In the U.S., Economic Confidence Continues Its Recovery
Economy

In the U.S., Economic Confidence Continues Its Recovery

Current conditions component almost fully recovered; outlook still lags

WASHINGTON, D.C. -- Americans' confidence in the economy is still slowly recovering from its government shutdown-induced plunge. Gallup's Economic Confidence Index averaged -22 last week, significantly improved from -39 during the second week of the federal government shutdown in October but below the -15 found in mid-September. Still, confidence has a long way to go to bounce back to its peak of -3 reached in late May and early June.

Trend: Gallup Economic Confidence Index -- Weekly Averages

In the first 2 1/2 weeks after the government shutdown ended, confidence improved 10 full points, from -39 to -29. Since then, the index has improved more gradually, moving up a total of seven points over the last five weeks.

The index last week was similar to the -23 registered the week before, but this masks a drop in confidence at the beginning of the week and a gain toward the end. Gallup's three-day rolling averages show that most of the improvement happened after the Bureau of Labor Statistics released a positive labor report on Friday, showing the unemployment rate in November dropping to its lowest level in five years. The index was -25 for Monday-Wednesday interviewing and -19 for Friday-Sunday interviewing.

From a broader perspective, the Gallup Economic Confidence Index -- which is based on Americans' assessments of current U.S. economic conditions and their perceptions of whether the economy is getting better or worse -- remains in negative territory. But despite drops in confidence this year after the fiscal cliff deal, automatic budget sequestration cuts, and the recent government shutdown, the yearly average is on pace to be the highest since Gallup began tracking economic confidence daily in 2008.

Perceptions of Future Conditions Have Only Partially Recovered

The outlook component fell much further than the current conditions component did during the shutdown and is still far off from its mid-September level. Americans' net economic outlook score rose to -22 last week from -46 in mid-October, but remains well below the -11 measured in mid-September. The current score represents 37% who said the economy is getting better and 59% who said it is getting worse.

On the other hand, Americans' assessments of the current state of the U.S. economy have almost completely rebounded. The net current conditions score last week was -21, up from -32 during mid-October and close to the -18 found in mid-September. The current score represents 17% of Americans who say the economy is "excellent" or "good," while 38% say it is "poor."

Trend: Gallup Economic Confidence Index -- Current Conditions and Outlook Components

Implications

As Americans' confidence in the economy continues to recover from its government shutdown-fueled slide, budget negotiations are once again heating up in Washington. Congressional negotiators are aiming to have a deal to reduce automatic spending cuts and fund the federal government by the Jan. 15 deadline. If federal lawmakers reach a fiscal deal without partisan wrangling, it could boost consumer confidence.

Additionally, if the positive momentum in the labor market continues, and stock prices and home values continue to rise, it may be enough for Americans to be, on balance, more positive than negative about the economy next year.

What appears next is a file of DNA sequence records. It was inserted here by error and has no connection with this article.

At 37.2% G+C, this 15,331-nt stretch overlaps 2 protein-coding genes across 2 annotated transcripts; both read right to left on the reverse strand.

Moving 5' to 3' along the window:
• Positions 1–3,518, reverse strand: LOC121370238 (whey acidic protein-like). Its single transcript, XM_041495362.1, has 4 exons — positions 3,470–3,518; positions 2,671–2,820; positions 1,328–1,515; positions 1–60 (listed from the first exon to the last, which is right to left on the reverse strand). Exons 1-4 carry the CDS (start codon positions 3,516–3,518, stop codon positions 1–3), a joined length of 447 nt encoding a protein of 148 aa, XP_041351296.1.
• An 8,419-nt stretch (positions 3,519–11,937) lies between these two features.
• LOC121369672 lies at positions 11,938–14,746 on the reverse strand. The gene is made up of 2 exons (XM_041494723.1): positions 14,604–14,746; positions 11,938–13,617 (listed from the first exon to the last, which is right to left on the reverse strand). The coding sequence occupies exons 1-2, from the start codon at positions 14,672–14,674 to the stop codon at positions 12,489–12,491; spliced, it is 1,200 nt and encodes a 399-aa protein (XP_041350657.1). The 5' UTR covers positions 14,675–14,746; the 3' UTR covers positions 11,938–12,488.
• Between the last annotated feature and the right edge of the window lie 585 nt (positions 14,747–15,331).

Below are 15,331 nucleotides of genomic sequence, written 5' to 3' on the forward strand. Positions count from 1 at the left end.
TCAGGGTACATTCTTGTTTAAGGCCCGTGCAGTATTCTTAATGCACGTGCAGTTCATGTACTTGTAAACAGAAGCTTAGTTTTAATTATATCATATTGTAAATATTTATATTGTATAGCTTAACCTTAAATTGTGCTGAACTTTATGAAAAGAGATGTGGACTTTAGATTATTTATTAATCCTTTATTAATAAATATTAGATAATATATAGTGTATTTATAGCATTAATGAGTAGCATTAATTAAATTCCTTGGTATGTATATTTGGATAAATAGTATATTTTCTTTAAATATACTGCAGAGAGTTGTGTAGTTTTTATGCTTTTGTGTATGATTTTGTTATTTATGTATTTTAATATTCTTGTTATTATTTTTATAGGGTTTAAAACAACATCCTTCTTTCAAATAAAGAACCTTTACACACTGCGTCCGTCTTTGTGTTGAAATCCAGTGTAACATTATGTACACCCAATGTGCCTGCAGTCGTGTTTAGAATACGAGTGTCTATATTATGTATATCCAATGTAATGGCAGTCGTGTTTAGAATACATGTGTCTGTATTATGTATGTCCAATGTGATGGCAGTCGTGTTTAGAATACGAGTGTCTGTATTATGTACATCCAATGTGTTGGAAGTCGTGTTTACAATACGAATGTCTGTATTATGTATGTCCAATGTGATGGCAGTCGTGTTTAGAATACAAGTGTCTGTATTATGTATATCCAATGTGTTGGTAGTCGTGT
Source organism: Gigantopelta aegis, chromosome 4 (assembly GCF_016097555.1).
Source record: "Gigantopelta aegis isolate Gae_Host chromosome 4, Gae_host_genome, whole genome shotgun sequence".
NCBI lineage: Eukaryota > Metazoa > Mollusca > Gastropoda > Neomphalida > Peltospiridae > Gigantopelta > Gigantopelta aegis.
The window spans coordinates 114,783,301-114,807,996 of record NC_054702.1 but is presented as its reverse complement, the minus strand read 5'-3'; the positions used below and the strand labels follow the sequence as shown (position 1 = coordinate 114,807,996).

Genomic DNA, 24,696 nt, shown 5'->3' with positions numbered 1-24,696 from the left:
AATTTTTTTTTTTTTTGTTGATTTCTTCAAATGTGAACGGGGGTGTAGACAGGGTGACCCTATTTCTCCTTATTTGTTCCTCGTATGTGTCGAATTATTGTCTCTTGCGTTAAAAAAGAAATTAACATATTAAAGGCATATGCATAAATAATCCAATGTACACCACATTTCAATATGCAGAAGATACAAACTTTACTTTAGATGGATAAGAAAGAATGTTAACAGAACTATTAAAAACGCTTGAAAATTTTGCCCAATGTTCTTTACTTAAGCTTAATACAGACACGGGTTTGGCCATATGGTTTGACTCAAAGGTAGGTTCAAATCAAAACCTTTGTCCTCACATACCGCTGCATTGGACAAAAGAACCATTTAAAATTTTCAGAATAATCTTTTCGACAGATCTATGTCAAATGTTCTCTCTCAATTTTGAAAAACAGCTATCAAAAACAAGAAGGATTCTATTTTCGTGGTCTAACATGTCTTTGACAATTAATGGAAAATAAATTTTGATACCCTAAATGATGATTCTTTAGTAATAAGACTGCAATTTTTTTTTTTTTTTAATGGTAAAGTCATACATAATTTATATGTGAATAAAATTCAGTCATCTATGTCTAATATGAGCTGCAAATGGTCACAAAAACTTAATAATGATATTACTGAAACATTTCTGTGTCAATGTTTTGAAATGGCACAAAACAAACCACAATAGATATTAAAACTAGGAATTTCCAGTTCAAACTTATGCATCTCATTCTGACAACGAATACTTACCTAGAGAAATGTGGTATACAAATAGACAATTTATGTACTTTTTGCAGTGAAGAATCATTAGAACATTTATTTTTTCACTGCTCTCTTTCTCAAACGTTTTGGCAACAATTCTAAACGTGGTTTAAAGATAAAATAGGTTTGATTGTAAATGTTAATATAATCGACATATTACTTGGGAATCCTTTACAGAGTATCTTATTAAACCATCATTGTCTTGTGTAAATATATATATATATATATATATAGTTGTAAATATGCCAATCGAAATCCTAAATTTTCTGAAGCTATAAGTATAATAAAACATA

Gallup.com reports results from these indexes in daily, weekly, and monthly averages and in Gallup.com stories. Complete trend data are always available to view and export in the following charts:

Daily: Employment, Economic Confidence, Job Creation, Consumer Spending
Weekly: Employment, Economic Confidence, Job Creation, Consumer Spending

Read more about Gallup's economic measures.

View our economic release schedule.

Survey Methods

Results for this Gallup poll are based on telephone interviews conducted Dec. 2-8, 2013, on the Gallup Daily tracking survey, with a random sample of 3,038 adults, aged 18 and older, living in all 50 U.S. states and the District of Columbia.

For results based on the total sample of national adults, the margin of sampling error is ±3 percentage points at the 95% confidence level.

Interviews are conducted with respondents on landline telephones and cellular phones, with interviews conducted in Spanish for respondents who are primarily Spanish-speaking. Each sample of national adults includes a minimum quota of 50% cellphone respondents and 50% landline respondents, with additional minimum quotas by region. Landline and cell telephone numbers are selected using random-digit-dial methods. Landline respondents are chosen at random within each household on the basis of which member had the most recent birthday.

Samples are weighted to correct for unequal selection probability, nonresponse, and double coverage of landline and cell users in the two sampling frames. They are also weighted to match the national demographics of gender, age, race, Hispanic ethnicity, education, region, population density, and phone status (cellphone only/landline only/both, and cellphone mostly). Demographic weighting targets are based on the March 2012 Current Population Survey figures for the aged 18 and older U.S. population. Phone status targets are based on the July-December 2011 National Health Interview Survey. Population density targets are based on the 2010 census. All reported margins of sampling error include the computed design effects for weighting.

In addition to sampling error, question wording and practical difficulties in conducting surveys can introduce error or bias into the findings of public opinion polls.

For more details on Gallup's polling methodology, visit www.gallup.com.

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